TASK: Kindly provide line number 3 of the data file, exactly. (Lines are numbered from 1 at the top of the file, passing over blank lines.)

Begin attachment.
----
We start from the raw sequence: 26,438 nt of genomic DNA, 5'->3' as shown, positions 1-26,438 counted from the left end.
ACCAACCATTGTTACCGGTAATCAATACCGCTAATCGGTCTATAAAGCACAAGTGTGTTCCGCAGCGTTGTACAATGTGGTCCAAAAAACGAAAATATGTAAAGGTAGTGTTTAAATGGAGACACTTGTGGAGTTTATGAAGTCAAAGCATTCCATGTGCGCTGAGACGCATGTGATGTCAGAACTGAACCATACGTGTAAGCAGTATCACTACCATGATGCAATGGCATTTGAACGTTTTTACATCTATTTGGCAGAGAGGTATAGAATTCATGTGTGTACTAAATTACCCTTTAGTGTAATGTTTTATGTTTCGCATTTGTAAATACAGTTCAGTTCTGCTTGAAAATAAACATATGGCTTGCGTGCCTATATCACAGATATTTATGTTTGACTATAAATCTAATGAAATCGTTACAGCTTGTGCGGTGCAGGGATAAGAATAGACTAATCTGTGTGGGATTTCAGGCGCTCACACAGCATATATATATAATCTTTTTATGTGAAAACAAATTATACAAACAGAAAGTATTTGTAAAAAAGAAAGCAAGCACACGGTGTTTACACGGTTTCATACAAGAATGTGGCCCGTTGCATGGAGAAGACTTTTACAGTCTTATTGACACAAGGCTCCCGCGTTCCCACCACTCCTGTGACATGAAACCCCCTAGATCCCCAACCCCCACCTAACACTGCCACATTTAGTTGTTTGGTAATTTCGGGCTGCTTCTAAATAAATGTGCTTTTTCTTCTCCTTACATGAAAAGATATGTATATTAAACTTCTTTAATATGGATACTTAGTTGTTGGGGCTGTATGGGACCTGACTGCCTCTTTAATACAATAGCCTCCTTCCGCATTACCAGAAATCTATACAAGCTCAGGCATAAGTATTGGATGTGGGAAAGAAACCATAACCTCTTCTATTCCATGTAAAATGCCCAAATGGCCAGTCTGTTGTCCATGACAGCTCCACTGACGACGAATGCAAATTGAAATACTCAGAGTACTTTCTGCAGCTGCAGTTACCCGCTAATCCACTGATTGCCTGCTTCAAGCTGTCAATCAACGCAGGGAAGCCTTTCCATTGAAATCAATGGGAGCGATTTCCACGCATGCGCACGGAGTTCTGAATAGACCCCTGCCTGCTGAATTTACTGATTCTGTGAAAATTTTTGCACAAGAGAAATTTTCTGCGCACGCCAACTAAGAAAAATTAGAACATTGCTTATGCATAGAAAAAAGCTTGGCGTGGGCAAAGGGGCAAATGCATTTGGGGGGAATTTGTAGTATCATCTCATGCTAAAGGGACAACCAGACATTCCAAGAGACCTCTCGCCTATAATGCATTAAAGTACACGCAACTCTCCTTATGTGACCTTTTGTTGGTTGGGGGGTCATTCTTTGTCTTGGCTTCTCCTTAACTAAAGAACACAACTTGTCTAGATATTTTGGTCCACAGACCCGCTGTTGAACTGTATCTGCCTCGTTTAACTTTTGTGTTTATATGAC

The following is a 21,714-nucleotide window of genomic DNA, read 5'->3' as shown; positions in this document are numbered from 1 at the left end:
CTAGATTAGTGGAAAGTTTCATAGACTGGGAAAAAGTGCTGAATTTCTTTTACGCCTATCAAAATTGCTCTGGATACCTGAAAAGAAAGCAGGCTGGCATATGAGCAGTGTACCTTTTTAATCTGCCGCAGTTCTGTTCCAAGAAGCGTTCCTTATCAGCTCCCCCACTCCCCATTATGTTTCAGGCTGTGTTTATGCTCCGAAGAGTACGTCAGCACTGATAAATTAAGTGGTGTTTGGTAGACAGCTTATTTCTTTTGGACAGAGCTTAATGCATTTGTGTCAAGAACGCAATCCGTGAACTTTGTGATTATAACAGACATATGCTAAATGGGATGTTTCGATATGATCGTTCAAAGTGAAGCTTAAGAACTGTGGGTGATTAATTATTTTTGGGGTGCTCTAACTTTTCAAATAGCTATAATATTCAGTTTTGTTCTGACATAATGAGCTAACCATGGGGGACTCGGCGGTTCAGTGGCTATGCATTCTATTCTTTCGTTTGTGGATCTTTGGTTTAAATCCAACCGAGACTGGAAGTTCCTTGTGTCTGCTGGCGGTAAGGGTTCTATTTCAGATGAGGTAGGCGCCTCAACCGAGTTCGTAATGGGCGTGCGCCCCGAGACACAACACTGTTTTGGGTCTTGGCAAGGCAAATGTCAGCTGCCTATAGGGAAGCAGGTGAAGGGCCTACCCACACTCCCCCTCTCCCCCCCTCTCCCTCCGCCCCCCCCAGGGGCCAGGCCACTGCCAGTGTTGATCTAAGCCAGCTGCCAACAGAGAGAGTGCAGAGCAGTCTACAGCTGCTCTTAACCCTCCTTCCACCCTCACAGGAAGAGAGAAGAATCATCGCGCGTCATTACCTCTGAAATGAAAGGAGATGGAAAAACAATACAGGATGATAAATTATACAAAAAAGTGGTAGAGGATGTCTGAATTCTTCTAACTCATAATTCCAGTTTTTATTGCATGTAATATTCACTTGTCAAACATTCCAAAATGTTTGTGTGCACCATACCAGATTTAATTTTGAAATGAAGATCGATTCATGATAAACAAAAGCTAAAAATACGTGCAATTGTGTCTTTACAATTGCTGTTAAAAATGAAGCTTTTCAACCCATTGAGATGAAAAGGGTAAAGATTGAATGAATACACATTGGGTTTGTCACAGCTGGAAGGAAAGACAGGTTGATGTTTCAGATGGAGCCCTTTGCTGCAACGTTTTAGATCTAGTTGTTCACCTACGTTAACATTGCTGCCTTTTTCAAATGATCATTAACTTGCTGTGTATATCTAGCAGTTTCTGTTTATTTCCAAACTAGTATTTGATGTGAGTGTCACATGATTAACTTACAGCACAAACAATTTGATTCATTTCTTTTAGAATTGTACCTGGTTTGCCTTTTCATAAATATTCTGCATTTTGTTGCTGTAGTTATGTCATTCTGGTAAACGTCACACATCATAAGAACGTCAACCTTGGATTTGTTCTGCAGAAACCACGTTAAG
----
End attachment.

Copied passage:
The following is a 21,714-nucleotide window of genomic DNA, read 5'->3' as shown; positions in this document are numbered from 1 at the left end: